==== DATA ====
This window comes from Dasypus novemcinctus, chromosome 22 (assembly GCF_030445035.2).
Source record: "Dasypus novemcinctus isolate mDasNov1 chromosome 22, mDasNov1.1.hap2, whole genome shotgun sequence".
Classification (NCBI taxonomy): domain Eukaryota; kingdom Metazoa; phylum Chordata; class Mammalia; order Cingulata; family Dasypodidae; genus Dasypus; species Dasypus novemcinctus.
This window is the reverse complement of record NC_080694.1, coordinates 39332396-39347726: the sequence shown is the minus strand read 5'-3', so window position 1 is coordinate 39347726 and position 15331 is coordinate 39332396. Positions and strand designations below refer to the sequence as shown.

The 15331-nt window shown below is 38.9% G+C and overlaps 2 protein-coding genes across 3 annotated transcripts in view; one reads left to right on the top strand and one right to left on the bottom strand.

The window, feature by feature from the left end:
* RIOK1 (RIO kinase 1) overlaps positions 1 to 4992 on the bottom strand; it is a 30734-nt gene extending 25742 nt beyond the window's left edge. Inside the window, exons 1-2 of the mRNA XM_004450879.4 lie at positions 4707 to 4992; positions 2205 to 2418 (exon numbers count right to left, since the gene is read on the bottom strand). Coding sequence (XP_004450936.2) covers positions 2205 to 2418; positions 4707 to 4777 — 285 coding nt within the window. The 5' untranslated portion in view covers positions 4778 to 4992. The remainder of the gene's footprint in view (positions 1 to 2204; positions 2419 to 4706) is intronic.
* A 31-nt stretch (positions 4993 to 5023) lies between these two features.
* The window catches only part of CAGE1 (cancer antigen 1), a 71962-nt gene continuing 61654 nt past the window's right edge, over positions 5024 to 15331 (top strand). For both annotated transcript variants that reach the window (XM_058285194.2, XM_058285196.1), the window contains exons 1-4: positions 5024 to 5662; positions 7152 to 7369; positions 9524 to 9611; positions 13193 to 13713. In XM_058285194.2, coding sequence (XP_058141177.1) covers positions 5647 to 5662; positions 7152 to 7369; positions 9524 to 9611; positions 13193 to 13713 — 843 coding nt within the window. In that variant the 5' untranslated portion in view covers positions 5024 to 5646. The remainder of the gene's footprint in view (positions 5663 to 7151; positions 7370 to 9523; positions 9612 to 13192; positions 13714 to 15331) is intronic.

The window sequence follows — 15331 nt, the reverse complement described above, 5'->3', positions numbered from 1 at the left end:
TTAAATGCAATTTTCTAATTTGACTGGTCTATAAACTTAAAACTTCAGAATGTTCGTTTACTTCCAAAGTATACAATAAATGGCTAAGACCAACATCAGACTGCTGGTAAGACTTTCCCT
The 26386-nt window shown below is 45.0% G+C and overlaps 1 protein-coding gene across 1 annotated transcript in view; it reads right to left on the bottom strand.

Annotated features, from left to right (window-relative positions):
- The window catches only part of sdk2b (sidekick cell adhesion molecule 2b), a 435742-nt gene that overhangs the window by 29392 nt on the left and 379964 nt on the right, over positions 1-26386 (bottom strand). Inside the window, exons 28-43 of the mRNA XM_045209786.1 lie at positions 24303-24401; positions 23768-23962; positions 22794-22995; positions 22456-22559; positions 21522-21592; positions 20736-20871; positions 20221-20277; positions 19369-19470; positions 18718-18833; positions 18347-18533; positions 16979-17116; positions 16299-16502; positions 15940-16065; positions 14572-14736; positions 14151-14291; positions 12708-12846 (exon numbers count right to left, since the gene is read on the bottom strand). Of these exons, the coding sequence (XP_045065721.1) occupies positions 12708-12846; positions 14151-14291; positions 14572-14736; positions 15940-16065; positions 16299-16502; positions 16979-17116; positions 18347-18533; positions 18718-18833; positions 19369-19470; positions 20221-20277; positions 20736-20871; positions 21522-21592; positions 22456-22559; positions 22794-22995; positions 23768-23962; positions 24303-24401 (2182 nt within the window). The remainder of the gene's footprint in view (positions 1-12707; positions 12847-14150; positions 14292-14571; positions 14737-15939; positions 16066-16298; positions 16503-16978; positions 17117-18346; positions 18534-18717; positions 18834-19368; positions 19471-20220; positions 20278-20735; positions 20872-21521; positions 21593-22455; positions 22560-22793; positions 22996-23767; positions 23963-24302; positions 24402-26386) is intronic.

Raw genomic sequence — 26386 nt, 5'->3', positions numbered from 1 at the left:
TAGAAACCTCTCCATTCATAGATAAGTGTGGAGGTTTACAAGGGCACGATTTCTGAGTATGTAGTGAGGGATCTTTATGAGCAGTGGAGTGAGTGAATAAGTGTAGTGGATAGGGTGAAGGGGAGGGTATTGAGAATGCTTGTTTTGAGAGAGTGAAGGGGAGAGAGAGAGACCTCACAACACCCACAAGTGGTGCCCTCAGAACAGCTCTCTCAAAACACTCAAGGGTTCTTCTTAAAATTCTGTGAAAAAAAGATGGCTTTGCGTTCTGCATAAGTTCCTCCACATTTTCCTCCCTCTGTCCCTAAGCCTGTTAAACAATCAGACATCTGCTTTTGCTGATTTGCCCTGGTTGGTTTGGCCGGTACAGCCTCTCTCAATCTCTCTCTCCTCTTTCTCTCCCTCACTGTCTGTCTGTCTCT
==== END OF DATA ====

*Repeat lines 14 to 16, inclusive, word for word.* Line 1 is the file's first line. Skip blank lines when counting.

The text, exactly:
- The window catches only part of sdk2b (sidekick cell adhesion molecule 2b), a 435742-nt gene that overhangs the window by 29392 nt on the left and 379964 nt on the right, over positions 1-26386 (bottom strand). Inside the window, exons 28-43 of the mRNA XM_045209786.1 lie at positions 24303-24401; positions 23768-23962; positions 22794-22995; positions 22456-22559; positions 21522-21592; positions 20736-20871; positions 20221-20277; positions 19369-19470; positions 18718-18833; positions 18347-18533; positions 16979-17116; positions 16299-16502; positions 15940-16065; positions 14572-14736; positions 14151-14291; positions 12708-12846 (exon numbers count right to left, since the gene is read on the bottom strand). Of these exons, the coding sequence (XP_045065721.1) occupies positions 12708-12846; positions 14151-14291; positions 14572-14736; positions 15940-16065; positions 16299-16502; positions 16979-17116; positions 18347-18533; positions 18718-18833; positions 19369-19470; positions 20221-20277; positions 20736-20871; positions 21522-21592; positions 22456-22559; positions 22794-22995; positions 23768-23962; positions 24303-24401 (2182 nt within the window). The remainder of the gene's footprint in view (positions 1-12707; positions 12847-14150; positions 14292-14571; positions 14737-15939; positions 16066-16298; positions 16503-16978; positions 17117-18346; positions 18534-18717; positions 18834-19368; positions 19471-20220; positions 20278-20735; positions 20872-21521; positions 21593-22455; positions 22560-22793; positions 22996-23767; positions 23963-24302; positions 24402-26386) is intronic.

Raw genomic sequence — 26386 nt, 5'->3', positions numbered from 1 at the left:
TAGAAACCTCTCCATTCATAGATAAGTGTGGAGGTTTACAAGGGCACGATTTCTGAGTATGTAGTGAGGGATCTTTATGAGCAGTGGAGTGAGTGAATAAGTGTAGTGGATAGGGTGAAGGGGAGGGTATTGAGAATGCTTGTTTTGAGAGAGTGAAGGGGAGAGAGAGAGACCTCACAACACCCACAAGTGGTGCCCTCAGAACAGCTCTCTCAAAACACTCAAGGGTTCTTCTTAAAATTCTGTGAAAAAAAGATGGCTTTGCGTTCTGCATAAGTTCCTCCACATTTTCCTCCCTCTGTCCCTAAGCCTGTTAAACAATCAGACATCTGCTTTTGCTGATTTGCCCTGGTTGGTTTGGCCGGTACAGCCTCTCTCAATCTCTCTCTCCTCTTTCTCTCCCTCACTGTCTGTCTGTCTCT